Plastic Surgery Research Council
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PSRC 60th Annual Meeting

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Evaluation Of Cranial Bone Transport Distraction With And Without Adipose Grafting
Mikell M. Yuhasz, BA, Felix P. Koch, MD, DMD, Rob Travieso, MD, Kenneth Wong, BS, James Clune, MD, Zhen W. Zhuang, MD, Joshua Van Houten, Ph.D., Derek M. Steinbacher, MD, DMD.
Yale School of Medicine, New Haven, CT, USA.

PURPOSE:Transport distraction osteogenesis (DO) can be used to autologously reconstitute calvarial defects. However, distraction gap biology in transport DO has not been adequately described. The purpose of this study is to histomorphologically interrogate osteogenic formation during cranial transport distraction using a novel device. We also evaluate the effect of fat grafting on the regenerate and soft-tissue stability during distraction.
METHODS: This study was approved by Yale IACUC (# 2011-11393). Ten male New Zealand white rabbits (3 months; 3.5kg) were used (8 treatment, 2 control). A 16x16mm defect was created abutted by a 10x16mm transport disc. The device was fixated anterioposteriorly as shown in figure 1.
Four animals were fat-grafted using 2cc of subdermal intrascapular fat deposited along the distraction site. Latency (1d), active distraction (12-14d) (1.5 mm/day), and consolidation (4wks) followed. Calcein and xylene orange fluorochromes were injected subcutaneously during and post-distraction to mark sites of bone formation. Following sacrifice, osteogenesis was assessed using microCT, histology, and fluorescence.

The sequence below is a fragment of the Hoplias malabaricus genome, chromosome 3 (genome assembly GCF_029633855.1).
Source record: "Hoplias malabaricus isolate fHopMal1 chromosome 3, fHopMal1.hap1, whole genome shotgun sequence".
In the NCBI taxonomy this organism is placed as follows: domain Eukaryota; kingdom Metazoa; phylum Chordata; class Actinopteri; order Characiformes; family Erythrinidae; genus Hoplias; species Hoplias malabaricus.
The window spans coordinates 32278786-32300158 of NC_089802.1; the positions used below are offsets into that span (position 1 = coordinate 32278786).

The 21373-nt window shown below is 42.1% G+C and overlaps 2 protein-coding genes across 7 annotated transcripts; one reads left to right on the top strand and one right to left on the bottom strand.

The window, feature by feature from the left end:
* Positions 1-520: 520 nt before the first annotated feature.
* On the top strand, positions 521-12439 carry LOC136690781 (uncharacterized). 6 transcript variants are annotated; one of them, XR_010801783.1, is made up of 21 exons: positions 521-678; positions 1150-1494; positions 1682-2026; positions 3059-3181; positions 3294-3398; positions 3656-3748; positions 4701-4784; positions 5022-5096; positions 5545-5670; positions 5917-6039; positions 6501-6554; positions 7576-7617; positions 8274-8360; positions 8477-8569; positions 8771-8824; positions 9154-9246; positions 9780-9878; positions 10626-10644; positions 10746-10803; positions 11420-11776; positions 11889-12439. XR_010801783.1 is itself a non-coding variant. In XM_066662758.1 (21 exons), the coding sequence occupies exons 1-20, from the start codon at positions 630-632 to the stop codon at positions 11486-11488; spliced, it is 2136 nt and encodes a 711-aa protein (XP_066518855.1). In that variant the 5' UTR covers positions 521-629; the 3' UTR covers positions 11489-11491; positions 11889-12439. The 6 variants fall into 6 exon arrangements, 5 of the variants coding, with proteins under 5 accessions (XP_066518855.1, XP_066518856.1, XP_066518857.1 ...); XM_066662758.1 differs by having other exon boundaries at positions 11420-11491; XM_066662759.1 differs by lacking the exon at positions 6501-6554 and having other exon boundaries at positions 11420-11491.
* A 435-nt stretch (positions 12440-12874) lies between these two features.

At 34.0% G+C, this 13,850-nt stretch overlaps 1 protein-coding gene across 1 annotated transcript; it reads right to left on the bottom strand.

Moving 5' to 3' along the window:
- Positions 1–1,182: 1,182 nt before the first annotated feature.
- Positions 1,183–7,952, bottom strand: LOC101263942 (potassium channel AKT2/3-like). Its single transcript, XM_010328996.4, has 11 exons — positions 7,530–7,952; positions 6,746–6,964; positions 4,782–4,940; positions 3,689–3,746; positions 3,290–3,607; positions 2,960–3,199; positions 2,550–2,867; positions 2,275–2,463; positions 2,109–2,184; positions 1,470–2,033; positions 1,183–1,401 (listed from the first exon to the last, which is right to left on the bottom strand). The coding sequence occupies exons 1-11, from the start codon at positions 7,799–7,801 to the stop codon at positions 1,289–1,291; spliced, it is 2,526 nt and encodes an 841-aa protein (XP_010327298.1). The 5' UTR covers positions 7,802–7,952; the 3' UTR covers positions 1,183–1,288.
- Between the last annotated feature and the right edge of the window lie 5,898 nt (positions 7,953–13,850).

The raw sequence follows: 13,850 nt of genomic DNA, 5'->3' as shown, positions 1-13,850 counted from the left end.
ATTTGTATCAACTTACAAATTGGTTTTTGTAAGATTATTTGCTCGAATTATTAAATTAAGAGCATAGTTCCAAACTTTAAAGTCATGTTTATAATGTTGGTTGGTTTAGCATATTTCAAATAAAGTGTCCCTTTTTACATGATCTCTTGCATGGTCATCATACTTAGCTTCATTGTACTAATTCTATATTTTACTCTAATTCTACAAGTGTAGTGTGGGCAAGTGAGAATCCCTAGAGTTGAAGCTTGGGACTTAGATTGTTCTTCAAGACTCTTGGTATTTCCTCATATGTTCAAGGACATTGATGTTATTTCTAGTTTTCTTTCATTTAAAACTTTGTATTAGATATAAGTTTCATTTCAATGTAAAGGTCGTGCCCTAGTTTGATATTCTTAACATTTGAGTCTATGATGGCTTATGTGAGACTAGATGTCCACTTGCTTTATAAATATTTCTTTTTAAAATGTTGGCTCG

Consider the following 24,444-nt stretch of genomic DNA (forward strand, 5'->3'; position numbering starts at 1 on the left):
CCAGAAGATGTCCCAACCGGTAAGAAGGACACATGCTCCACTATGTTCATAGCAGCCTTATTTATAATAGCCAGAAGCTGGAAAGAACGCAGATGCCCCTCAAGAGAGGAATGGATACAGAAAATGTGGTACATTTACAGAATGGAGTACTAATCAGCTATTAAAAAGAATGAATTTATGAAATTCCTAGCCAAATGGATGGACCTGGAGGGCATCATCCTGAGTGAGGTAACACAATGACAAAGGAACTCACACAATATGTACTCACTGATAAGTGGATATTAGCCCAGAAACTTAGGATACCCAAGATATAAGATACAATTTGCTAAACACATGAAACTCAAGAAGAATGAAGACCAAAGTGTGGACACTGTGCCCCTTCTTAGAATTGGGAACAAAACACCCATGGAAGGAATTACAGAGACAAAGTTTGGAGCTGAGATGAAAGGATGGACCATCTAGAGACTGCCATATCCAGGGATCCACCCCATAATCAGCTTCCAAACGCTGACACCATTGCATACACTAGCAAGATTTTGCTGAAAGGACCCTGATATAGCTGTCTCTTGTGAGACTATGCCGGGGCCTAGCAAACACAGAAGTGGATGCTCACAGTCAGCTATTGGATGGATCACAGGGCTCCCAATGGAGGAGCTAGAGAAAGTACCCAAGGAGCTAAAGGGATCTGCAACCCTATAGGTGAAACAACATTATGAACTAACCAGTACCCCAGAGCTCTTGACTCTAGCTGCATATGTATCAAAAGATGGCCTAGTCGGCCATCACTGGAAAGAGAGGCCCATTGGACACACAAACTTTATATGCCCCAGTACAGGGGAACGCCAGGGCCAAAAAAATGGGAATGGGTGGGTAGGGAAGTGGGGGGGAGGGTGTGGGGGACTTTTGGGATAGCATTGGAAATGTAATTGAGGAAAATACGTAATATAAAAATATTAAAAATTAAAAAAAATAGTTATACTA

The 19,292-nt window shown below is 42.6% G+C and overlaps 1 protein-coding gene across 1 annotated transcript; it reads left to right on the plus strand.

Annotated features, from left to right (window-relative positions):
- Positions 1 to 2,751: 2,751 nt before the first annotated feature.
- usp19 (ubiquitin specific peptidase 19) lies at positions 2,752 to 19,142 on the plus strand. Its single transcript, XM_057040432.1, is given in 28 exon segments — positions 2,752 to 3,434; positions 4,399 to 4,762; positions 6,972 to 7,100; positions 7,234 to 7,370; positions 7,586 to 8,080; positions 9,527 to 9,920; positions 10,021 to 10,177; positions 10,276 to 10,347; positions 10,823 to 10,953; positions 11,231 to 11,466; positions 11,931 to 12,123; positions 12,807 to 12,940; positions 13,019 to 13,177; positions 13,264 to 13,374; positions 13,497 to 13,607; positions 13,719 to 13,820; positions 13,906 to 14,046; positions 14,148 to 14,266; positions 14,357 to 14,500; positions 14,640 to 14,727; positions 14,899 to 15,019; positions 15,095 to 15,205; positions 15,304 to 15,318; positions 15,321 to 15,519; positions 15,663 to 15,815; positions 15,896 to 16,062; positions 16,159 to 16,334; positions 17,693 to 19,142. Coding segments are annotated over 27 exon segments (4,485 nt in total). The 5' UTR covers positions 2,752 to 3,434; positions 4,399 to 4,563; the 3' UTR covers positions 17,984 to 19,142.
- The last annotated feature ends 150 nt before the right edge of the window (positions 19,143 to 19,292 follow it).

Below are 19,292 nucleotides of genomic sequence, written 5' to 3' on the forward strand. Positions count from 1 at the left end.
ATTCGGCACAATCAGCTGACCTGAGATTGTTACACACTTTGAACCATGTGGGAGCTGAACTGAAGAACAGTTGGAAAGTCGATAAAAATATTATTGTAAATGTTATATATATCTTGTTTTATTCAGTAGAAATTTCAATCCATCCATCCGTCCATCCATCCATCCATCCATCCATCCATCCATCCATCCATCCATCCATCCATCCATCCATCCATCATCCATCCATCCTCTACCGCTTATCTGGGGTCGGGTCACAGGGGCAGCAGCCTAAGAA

RESULTS: No perioperative complications were experienced. Treatment animals demonstrated regenerate bone between distracted segments on microCT. MicroCT analysis of fat-grafted and non-fat grafted animals revealed a mean density of 2271.95 mgHA/ccm and 2254.27 mgHA/ccm (p=0.967), respectively, and defect bone versus total volume (BV/TV) of 0.0999 and 0.0766 (p=0.5979), respectively. MicroCTs of non-fat grafted and fat grafted distracted animals are shown in figures 2 and 3, respectively, with the blue arrows indicating the transport segment.

Controls had minimal reossification. Non-fat grafted and fat grafted controls are shown in figures 4 and 5, respectively.

Histologically, mean densities measured 43.63% and 8.19% for non-fat and fat grafted animals, respectively.Density ratios (regenerate:native bone) were 53.96% and 23.71%, respectively. Fluorescent microscopy revealed ossification from the callus as well as bone fronts emanating from dura and periosteum.
CONCLUSION: Transport distraction is effective to reconstruct critically-sized rabbit calvarial defects. Regenerate bone arises predominantly from the callus with contribution from surrounding dura and periosteum. Adipose grafting is well tolerated but does not enhance osseous regeneration.


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